What not to do during a skydive

Apologies for the lack of updates – I’ve been seriously slacking on the running front. But whilst I haven’t been running a whole lot, there are a few other bits and pieces that have kept me busy!

A couple of weeks ago, I headed up to the North London Skydiving Centre (which should be renamed ‘really, really far north of London’ – it’s over an hour from the M25, in Cambridgeshire!) to do a tandem skydive.

First off, it’s true what they say – skydiving is an all-day event, as they can’t guarantee when, or even if you’ll jump; it all depends on the weather. Being England, the weather sucks, so we just had to hope for the best.

The morning started off foggy and cold, with seemingly no hope of clear skies. We registered at 8am and went through our training, which was fairly brief – they demonstrated the correct skydiving position, and got us to practice; they showed us the equipment and explained how it all worked (we also learned that the tandem harnesses cost £10,000 each!), and they gave us an overview of what would happen during the jump. We then got our drop number (‘drop’ being the group you head up with – a bit of a disconcerting word choice!) before grabbing some coffee and finding a comfy spot to wait it out.

We were drop 4, which meant we got to watch the earlier groups go. In theory, this was awesome; but to begin with, it really increased the nerves. When the first group were guided onto the plane, I almost got back in the car and headed home!


But by the time they got back to the airfield, and told us all how incredible it was, the nerves began to turn to excitement. Due to cloud cover, it wasn’t until about 15h30 that our group was called over to get suited up; and by that point, we were more than ready to go. The instructors tried to put us at ease in the plane by playing charades and joking around – almost enough to distract us from what was coming! (Ok, not really).

It took nearly 15 minutes to get to the drop site, and then it was showtime. I was told to scoot backwards onto my instructor’s lap (um, hello!), and then we started shuffling forwards – I was third to go, and oh my days, watching the people ahead of me slide over the side and disappear out of sight within a second or two was unreal. But before I knew it, I was being told to lean my head back, tuck my legs under the side of the plane (!), and then we were out.

Have you ever been on one of those fairground rides that are basically a vertical drop? Imagine that, and multiply it by a few thousand. With skydiving, there’s no real way to gauge your speed (unless, yknow, you look at the equipment) – all you feel is the initial acceleration (like the fairground ride), before your speed levels out and you’re just… floating. Well, not floating, but it almost feels like you are.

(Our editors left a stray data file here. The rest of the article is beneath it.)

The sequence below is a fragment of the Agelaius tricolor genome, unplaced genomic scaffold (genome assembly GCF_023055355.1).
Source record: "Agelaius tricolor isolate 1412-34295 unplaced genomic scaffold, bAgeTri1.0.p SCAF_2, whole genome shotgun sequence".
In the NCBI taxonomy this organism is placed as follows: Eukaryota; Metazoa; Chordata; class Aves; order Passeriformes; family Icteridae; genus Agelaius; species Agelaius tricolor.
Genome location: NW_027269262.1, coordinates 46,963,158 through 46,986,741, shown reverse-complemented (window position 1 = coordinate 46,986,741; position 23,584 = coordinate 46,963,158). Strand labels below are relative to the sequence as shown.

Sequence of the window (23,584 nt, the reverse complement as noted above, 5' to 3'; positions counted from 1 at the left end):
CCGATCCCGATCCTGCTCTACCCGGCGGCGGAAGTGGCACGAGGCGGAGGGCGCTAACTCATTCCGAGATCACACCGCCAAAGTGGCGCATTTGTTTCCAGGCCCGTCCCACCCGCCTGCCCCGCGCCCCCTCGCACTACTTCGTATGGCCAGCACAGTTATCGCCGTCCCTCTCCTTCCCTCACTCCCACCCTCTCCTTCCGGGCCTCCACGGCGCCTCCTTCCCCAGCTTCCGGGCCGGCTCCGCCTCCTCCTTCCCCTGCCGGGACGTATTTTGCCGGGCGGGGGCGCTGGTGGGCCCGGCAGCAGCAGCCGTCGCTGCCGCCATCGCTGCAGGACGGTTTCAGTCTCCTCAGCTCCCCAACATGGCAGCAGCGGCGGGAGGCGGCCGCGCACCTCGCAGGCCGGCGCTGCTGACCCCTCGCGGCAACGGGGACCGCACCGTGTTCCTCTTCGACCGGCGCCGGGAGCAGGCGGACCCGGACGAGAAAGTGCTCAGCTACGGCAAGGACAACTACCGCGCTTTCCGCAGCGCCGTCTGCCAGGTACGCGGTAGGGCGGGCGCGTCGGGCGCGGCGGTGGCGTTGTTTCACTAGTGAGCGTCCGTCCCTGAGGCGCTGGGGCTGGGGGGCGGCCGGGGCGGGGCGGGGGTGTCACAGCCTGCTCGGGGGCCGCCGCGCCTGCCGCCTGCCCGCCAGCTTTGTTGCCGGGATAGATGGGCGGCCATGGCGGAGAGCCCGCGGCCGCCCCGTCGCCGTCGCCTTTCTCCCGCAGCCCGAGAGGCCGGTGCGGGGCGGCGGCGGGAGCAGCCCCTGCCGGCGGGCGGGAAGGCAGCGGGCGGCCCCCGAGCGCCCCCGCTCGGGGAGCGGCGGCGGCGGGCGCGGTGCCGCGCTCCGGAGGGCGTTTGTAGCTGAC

If you’re interested in trying out a skydive, I’ll tell you now: shouting OHMYGOD at the photographer during the 30-second freefall won’t leave you with much of an opportunity for flattering photos. Unfortunately, nobody warned me about this before I jumped. So I’ll do you a favour. To discourage you from making the same mistake, here’s what it looks like (hint – it’s not good!):


‘Oh …’





To make things worse, my instructor looks like a total dude in every single photo. Like, ‘Oh what? We’re freefalling at over 120mph? I hadn’t noticed!’ Also, yes, that IS the plane I jumped out of in the corner of the last photo. Turns out that you can fall a pretty long way in 30 seconds without a parachute. This was probably helped by the fact that the initial freefall speed (before the drogue parachute was deployed) was closer to 150mph. Insane!

Luckily, I managed to snap out of it just before the main parachute was pulled – giving me just enough time for 2-3 smiley photos, to prove that I did in fact LOVE IT:


Once the parachute was out, we had a good few minutes to enjoy the view. It would almost have been relaxing, had my instructor not piped up with ‘so, shall we try some spins?’ I mean, SPINS!? My first reaction was ‘HELL NO’, but it was actually really good fun. Each change in direction affected the g-force that you felt, so it seemed like we would speed up, pause, and speed up again. It’s actually really hard to describe – I guess you just have to experience it for yourself. (I seriously recommend it!!!)

Before I knew it, we were coming in to land (we were warned to tuck our legs up, as there was a risk of people breaking them if they didn’t – we were still travelling close to 20mph!) … And then it was over. Hugs and high fives all round – before I turned to the photographer and exclaimed, ‘I survived!!!

Note to self: Fine for the video, but again. Bad, bad photo.

finalThe instructors and other staff were all absolute legends. Despite the long wait, it was SO worth it, and I can’t wait to go back 😀